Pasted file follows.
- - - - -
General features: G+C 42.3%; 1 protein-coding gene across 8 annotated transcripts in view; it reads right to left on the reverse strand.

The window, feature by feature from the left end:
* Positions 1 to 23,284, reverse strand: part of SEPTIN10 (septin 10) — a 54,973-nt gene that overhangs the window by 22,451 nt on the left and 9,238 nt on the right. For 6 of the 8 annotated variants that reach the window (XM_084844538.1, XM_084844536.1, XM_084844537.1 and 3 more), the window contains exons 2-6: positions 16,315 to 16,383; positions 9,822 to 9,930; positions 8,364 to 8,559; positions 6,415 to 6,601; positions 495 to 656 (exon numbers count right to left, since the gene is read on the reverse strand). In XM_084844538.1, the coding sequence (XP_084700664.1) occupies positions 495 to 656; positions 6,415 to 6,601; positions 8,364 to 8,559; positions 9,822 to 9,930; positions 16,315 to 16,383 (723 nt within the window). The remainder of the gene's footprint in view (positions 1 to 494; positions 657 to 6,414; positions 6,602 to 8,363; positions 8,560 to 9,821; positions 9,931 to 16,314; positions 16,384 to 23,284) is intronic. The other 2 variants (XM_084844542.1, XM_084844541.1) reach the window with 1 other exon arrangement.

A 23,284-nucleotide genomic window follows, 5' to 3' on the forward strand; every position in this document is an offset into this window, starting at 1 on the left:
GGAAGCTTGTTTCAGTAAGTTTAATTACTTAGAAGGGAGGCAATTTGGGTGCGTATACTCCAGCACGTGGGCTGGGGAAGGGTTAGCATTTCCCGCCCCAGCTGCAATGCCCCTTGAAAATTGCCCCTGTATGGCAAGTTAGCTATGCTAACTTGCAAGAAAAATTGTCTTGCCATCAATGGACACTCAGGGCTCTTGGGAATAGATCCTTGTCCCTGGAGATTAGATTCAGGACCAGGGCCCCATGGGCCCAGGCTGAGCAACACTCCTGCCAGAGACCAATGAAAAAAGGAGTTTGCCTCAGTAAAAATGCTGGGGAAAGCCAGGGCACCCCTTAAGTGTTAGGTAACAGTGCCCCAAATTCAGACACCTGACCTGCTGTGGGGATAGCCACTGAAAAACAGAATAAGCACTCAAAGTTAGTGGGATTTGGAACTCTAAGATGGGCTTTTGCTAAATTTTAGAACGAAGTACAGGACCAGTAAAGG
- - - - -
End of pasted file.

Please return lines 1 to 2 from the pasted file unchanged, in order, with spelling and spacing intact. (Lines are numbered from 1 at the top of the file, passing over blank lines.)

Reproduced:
General features: G+C 42.3%; 1 protein-coding gene across 8 annotated transcripts in view; it reads right to left on the reverse strand.

The window, feature by feature from the left end: